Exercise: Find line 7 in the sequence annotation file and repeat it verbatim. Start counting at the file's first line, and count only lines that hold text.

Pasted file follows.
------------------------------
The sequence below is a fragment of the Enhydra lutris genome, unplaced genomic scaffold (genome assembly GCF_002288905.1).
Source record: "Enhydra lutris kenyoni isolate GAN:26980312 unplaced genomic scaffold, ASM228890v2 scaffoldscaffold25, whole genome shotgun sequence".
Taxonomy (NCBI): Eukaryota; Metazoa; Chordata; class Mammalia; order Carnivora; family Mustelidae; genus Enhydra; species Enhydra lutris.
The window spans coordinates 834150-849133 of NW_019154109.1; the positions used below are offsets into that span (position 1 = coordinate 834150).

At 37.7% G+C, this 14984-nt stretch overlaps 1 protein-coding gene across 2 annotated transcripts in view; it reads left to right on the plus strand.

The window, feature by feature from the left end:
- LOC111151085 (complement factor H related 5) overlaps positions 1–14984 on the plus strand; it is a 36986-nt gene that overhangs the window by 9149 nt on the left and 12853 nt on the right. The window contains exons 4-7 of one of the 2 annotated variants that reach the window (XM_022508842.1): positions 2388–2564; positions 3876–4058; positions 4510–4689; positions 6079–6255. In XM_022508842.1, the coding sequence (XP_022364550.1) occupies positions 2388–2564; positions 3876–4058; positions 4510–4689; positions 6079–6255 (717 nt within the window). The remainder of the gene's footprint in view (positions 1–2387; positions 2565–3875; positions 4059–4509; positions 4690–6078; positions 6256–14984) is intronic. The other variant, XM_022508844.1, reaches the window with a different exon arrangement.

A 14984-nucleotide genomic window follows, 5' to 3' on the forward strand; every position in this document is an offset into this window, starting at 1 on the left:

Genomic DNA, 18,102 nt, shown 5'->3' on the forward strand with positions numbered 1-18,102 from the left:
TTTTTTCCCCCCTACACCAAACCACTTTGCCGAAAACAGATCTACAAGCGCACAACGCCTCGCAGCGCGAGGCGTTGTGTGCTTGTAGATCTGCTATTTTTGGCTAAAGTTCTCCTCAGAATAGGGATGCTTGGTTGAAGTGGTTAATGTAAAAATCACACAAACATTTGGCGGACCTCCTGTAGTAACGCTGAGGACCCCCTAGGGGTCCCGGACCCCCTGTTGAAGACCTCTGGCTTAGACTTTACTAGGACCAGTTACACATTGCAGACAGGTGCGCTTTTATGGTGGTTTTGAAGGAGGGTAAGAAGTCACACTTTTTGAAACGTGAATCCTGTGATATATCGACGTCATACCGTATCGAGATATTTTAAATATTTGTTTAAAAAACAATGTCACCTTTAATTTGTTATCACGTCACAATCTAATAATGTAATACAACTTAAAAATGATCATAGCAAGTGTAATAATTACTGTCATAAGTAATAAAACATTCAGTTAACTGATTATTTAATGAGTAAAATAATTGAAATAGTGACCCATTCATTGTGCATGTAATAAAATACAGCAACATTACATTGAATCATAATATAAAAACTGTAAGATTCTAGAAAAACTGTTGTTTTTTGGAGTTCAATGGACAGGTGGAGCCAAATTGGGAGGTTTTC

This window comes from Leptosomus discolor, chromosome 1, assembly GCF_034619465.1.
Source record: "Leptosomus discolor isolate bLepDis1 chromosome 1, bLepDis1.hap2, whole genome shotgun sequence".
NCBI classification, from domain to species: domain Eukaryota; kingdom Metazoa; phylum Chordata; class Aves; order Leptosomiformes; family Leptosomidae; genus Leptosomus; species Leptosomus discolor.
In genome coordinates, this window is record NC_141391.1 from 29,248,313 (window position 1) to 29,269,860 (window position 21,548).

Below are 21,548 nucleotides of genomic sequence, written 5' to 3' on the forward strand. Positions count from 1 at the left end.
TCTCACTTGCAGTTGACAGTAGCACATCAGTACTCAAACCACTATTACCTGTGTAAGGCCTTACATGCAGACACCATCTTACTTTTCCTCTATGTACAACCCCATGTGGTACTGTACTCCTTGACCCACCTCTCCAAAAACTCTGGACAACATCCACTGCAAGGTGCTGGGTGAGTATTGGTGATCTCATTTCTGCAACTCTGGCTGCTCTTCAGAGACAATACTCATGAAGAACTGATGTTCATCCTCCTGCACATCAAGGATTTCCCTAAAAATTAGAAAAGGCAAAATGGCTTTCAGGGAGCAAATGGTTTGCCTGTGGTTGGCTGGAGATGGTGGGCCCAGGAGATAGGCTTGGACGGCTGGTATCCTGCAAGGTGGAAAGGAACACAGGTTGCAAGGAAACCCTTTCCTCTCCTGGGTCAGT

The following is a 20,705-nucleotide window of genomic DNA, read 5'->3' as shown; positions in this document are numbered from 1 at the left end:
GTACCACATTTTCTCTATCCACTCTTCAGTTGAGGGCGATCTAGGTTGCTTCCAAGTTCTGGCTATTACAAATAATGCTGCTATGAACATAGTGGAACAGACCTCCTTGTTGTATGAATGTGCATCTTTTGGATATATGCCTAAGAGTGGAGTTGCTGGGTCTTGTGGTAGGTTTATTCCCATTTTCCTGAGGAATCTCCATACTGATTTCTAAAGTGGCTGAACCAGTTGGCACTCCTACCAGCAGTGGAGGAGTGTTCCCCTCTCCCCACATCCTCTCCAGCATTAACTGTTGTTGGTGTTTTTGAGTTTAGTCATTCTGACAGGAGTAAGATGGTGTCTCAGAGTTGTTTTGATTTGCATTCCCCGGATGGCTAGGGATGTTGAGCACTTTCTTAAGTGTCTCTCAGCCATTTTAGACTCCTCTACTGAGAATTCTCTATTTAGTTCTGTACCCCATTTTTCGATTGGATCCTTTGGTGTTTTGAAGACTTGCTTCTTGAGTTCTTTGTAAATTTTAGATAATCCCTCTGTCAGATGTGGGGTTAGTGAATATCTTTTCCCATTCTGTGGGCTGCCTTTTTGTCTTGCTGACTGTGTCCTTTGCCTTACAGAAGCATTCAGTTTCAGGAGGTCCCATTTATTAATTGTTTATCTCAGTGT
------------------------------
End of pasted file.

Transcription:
- LOC111151085 (complement factor H related 5) overlaps positions 1–14984 on the plus strand; it is a 36986-nt gene that overhangs the window by 9149 nt on the left and 12853 nt on the right. The window contains exons 4-7 of one of the 2 annotated variants that reach the window (XM_022508842.1): positions 2388–2564; positions 3876–4058; positions 4510–4689; positions 6079–6255. In XM_022508842.1, the coding sequence (XP_022364550.1) occupies positions 2388–2564; positions 3876–4058; positions 4510–4689; positions 6079–6255 (717 nt within the window). The remainder of the gene's footprint in view (positions 1–2387; positions 2565–3875; positions 4059–4509; positions 4690–6078; positions 6256–14984) is intronic. The other variant, XM_022508844.1, reaches the window with a different exon arrangement.